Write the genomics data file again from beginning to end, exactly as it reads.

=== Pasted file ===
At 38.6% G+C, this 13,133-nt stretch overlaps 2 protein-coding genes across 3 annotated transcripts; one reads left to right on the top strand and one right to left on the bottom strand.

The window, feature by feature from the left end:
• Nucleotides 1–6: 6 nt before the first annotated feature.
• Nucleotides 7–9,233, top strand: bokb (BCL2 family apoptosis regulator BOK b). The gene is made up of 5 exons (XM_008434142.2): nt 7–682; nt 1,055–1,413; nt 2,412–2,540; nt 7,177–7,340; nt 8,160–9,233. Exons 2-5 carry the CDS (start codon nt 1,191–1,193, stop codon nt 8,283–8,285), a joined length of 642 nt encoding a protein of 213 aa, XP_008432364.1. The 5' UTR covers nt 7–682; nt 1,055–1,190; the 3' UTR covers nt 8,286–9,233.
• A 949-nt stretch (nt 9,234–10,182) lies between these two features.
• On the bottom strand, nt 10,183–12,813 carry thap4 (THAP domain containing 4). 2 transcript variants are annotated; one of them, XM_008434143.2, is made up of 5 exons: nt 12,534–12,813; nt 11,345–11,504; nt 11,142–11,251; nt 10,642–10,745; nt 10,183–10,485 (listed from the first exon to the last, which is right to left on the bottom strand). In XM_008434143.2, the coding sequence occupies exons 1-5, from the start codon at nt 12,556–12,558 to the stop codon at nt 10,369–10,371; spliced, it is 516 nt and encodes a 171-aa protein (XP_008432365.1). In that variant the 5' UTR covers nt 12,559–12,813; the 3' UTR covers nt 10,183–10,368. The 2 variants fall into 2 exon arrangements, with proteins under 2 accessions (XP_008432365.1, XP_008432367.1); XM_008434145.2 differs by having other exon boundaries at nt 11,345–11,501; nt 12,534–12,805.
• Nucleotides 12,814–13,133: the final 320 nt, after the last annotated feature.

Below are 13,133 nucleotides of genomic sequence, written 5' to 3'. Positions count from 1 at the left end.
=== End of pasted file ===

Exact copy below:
At 38.6% G+C, this 13,133-nt stretch overlaps 2 protein-coding genes across 3 annotated transcripts; one reads left to right on the top strand and one right to left on the bottom strand.

The window, feature by feature from the left end:
• Nucleotides 1–6: 6 nt before the first annotated feature.
• Nucleotides 7–9,233, top strand: bokb (BCL2 family apoptosis regulator BOK b). The gene is made up of 5 exons (XM_008434142.2): nt 7–682; nt 1,055–1,413; nt 2,412–2,540; nt 7,177–7,340; nt 8,160–9,233. Exons 2-5 carry the CDS (start codon nt 1,191–1,193, stop codon nt 8,283–8,285), a joined length of 642 nt encoding a protein of 213 aa, XP_008432364.1. The 5' UTR covers nt 7–682; nt 1,055–1,190; the 3' UTR covers nt 8,286–9,233.
• A 949-nt stretch (nt 9,234–10,182) lies between these two features.
• On the bottom strand, nt 10,183–12,813 carry thap4 (THAP domain containing 4). 2 transcript variants are annotated; one of them, XM_008434143.2, is made up of 5 exons: nt 12,534–12,813; nt 11,345–11,504; nt 11,142–11,251; nt 10,642–10,745; nt 10,183–10,485 (listed from the first exon to the last, which is right to left on the bottom strand). In XM_008434143.2, the coding sequence occupies exons 1-5, from the start codon at nt 12,556–12,558 to the stop codon at nt 10,369–10,371; spliced, it is 516 nt and encodes a 171-aa protein (XP_008432365.1). In that variant the 5' UTR covers nt 12,559–12,813; the 3' UTR covers nt 10,183–10,368. The 2 variants fall into 2 exon arrangements, with proteins under 2 accessions (XP_008432365.1, XP_008432367.1); XM_008434145.2 differs by having other exon boundaries at nt 11,345–11,501; nt 12,534–12,805.
• Nucleotides 12,814–13,133: the final 320 nt, after the last annotated feature.

Below are 13,133 nucleotides of genomic sequence, written 5' to 3'. Positions count from 1 at the left end.